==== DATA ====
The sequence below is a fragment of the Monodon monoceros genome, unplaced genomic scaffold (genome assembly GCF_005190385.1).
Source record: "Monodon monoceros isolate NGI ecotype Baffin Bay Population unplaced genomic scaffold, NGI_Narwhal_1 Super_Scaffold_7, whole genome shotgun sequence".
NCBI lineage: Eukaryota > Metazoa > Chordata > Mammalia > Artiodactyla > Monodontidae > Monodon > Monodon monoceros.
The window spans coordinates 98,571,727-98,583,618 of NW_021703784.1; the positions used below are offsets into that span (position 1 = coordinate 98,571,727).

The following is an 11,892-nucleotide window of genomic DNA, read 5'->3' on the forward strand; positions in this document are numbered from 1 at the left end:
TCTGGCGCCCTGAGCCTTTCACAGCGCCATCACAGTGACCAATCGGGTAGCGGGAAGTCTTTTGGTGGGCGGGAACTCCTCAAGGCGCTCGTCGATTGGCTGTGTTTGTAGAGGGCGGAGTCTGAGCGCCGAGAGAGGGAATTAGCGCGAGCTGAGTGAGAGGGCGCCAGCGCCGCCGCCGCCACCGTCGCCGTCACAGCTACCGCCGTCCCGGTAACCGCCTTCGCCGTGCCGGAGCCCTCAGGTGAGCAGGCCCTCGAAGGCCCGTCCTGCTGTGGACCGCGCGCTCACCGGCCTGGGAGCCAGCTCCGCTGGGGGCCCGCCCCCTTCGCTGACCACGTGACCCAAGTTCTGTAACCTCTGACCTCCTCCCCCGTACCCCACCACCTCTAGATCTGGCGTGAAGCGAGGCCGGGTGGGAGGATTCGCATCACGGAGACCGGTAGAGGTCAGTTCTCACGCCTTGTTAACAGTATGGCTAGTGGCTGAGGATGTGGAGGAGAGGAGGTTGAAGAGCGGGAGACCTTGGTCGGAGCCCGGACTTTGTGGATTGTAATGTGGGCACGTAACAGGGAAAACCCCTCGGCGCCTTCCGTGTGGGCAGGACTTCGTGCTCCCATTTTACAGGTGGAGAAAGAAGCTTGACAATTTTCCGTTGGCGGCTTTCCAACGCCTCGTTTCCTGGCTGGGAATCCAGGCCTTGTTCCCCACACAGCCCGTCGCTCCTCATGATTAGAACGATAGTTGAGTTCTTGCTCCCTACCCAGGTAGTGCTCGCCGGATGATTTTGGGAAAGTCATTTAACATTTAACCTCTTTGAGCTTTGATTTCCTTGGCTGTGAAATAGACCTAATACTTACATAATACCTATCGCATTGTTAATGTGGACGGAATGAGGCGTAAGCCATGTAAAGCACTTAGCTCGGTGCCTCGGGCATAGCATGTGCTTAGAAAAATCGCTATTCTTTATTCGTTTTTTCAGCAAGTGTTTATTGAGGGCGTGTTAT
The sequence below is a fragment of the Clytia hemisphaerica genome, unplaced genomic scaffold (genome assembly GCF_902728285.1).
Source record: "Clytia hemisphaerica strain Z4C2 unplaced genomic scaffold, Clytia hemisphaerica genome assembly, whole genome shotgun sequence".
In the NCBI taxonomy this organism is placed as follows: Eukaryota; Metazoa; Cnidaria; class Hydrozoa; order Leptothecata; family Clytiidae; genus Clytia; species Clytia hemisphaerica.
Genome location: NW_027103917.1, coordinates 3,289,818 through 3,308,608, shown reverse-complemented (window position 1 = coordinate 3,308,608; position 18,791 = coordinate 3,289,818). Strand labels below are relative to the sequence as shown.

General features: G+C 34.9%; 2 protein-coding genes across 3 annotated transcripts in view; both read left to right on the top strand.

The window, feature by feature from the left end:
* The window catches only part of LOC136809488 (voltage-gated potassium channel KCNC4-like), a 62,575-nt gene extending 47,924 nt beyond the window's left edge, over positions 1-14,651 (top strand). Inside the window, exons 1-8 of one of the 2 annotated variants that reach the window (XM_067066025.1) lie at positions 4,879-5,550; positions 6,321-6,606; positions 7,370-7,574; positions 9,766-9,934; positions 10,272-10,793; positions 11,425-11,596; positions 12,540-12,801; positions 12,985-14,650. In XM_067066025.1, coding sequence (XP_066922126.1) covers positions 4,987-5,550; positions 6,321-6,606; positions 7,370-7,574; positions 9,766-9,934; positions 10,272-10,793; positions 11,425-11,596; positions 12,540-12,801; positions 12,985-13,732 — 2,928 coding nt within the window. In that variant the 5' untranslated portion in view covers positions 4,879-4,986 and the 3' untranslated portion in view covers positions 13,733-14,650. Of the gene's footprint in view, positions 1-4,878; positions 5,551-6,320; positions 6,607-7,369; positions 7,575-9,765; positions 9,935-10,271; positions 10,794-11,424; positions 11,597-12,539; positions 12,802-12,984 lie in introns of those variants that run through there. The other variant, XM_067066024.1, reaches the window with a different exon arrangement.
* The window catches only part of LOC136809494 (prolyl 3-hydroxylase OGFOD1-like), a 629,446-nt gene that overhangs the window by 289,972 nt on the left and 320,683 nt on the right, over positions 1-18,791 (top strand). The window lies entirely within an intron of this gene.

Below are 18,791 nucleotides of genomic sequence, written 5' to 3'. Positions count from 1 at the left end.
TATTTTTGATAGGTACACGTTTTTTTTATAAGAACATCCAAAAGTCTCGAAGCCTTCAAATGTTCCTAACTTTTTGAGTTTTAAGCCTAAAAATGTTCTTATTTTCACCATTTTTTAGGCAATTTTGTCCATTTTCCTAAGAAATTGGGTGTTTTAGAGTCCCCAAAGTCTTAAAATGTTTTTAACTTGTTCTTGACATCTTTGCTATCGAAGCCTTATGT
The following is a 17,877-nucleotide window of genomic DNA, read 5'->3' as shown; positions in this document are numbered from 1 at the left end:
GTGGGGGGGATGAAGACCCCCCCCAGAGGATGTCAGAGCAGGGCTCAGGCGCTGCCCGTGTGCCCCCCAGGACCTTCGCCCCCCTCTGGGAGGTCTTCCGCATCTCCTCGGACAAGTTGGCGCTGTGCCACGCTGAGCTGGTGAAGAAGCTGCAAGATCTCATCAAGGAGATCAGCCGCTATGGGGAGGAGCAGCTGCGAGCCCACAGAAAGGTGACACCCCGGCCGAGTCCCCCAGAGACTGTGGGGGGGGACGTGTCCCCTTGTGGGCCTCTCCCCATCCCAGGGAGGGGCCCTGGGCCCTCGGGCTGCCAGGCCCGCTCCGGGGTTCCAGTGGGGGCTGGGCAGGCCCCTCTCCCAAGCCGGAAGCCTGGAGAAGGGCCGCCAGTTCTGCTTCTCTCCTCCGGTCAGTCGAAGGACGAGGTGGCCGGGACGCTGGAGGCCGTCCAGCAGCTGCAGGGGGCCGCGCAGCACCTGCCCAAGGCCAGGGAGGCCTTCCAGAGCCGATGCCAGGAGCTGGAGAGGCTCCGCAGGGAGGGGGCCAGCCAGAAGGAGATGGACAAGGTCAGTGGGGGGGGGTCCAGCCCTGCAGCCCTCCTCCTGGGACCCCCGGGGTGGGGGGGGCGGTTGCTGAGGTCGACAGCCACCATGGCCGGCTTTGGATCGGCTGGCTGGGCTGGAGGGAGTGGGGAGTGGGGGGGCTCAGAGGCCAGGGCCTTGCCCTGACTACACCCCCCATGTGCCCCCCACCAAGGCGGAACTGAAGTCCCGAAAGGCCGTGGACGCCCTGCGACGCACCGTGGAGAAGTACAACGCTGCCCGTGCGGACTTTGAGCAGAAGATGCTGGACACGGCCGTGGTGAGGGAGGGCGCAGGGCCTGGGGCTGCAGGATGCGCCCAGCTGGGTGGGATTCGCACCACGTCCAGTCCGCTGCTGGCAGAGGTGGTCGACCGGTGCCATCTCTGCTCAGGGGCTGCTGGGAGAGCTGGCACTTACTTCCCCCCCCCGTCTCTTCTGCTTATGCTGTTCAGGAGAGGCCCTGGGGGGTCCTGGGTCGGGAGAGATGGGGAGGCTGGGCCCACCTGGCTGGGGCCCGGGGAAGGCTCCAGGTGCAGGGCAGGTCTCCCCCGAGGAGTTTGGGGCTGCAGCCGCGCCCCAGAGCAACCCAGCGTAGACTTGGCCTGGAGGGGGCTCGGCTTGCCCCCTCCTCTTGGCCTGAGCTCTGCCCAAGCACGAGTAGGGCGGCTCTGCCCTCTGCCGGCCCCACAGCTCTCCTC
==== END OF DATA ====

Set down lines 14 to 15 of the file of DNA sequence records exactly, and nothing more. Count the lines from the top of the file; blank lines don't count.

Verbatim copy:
* The window catches only part of LOC136809494 (prolyl 3-hydroxylase OGFOD1-like), a 629,446-nt gene that overhangs the window by 289,972 nt on the left and 320,683 nt on the right, over positions 1-18,791 (top strand). The window lies entirely within an intron of this gene.

Below are 18,791 nucleotides of genomic sequence, written 5' to 3'. Positions count from 1 at the left end.